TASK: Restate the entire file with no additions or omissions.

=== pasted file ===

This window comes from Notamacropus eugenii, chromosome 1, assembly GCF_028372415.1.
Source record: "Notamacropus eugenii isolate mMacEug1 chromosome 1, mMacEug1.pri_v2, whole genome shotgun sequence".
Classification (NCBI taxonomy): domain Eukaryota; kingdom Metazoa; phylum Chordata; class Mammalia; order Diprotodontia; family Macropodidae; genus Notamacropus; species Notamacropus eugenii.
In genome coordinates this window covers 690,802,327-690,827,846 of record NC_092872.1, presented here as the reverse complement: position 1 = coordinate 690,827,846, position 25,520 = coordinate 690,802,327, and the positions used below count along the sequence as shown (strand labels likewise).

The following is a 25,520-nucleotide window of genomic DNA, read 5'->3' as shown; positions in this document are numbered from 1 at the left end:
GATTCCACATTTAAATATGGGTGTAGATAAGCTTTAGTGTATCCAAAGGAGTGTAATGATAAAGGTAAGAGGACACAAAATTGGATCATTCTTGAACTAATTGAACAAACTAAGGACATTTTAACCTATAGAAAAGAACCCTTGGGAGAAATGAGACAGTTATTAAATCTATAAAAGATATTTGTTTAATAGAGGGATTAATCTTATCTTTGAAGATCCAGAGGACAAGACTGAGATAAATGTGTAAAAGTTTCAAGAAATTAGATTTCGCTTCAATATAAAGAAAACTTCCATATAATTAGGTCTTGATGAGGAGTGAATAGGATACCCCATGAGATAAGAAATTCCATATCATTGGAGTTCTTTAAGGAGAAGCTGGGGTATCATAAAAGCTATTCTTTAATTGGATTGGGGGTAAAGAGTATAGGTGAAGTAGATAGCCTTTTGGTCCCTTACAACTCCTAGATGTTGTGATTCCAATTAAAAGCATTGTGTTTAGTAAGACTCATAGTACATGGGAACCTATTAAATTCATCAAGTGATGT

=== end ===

This window comes from Notamacropus eugenii, chromosome 1, assembly GCF_028372415.1.
Source record: "Notamacropus eugenii isolate mMacEug1 chromosome 1, mMacEug1.pri_v2, whole genome shotgun sequence".
Classification (NCBI taxonomy): domain Eukaryota; kingdom Metazoa; phylum Chordata; class Mammalia; order Diprotodontia; family Macropodidae; genus Notamacropus; species Notamacropus eugenii.
In genome coordinates this window covers 690,802,327-690,827,846 of record NC_092872.1, presented here as the reverse complement: position 1 = coordinate 690,827,846, position 25,520 = coordinate 690,802,327, and the positions used below count along the sequence as shown (strand labels likewise).

The following is a 25,520-nucleotide window of genomic DNA, read 5'->3' as shown; positions in this document are numbered from 1 at the left end:
GATTCCACATTTAAATATGGGTGTAGATAAGCTTTAGTGTATCCAAAGGAGTGTAATGATAAAGGTAAGAGGACACAAAATTGGATCATTCTTGAACTAATTGAACAAACTAAGGACATTTTAACCTATAGAAAAGAACCCTTGGGAGAAATGAGACAGTTATTAAATCTATAAAAGATATTTGTTTAATAGAGGGATTAATCTTATCTTTGAAGATCCAGAGGACAAGACTGAGATAAATGTGTAAAAGTTTCAAGAAATTAGATTTCGCTTCAATATAAAGAAAACTTCCATATAATTAGGTCTTGATGAGGAGTGAATAGGATACCCCATGAGATAAGAAATTCCATATCATTGGAGTTCTTTAAGGAGAAGCTGGGGTATCATAAAAGCTATTCTTTAATTGGATTGGGGGTAAAGAGTATAGGTGAAGTAGATAGCCTTTTGGTCCCTTACAACTCCTAGATGTTGTGATTCCAATTAAAAGCATTGTGTTTAGTAAGACTCATAGTACATGGGAACCTATTAAATTCATCAAGTGATGT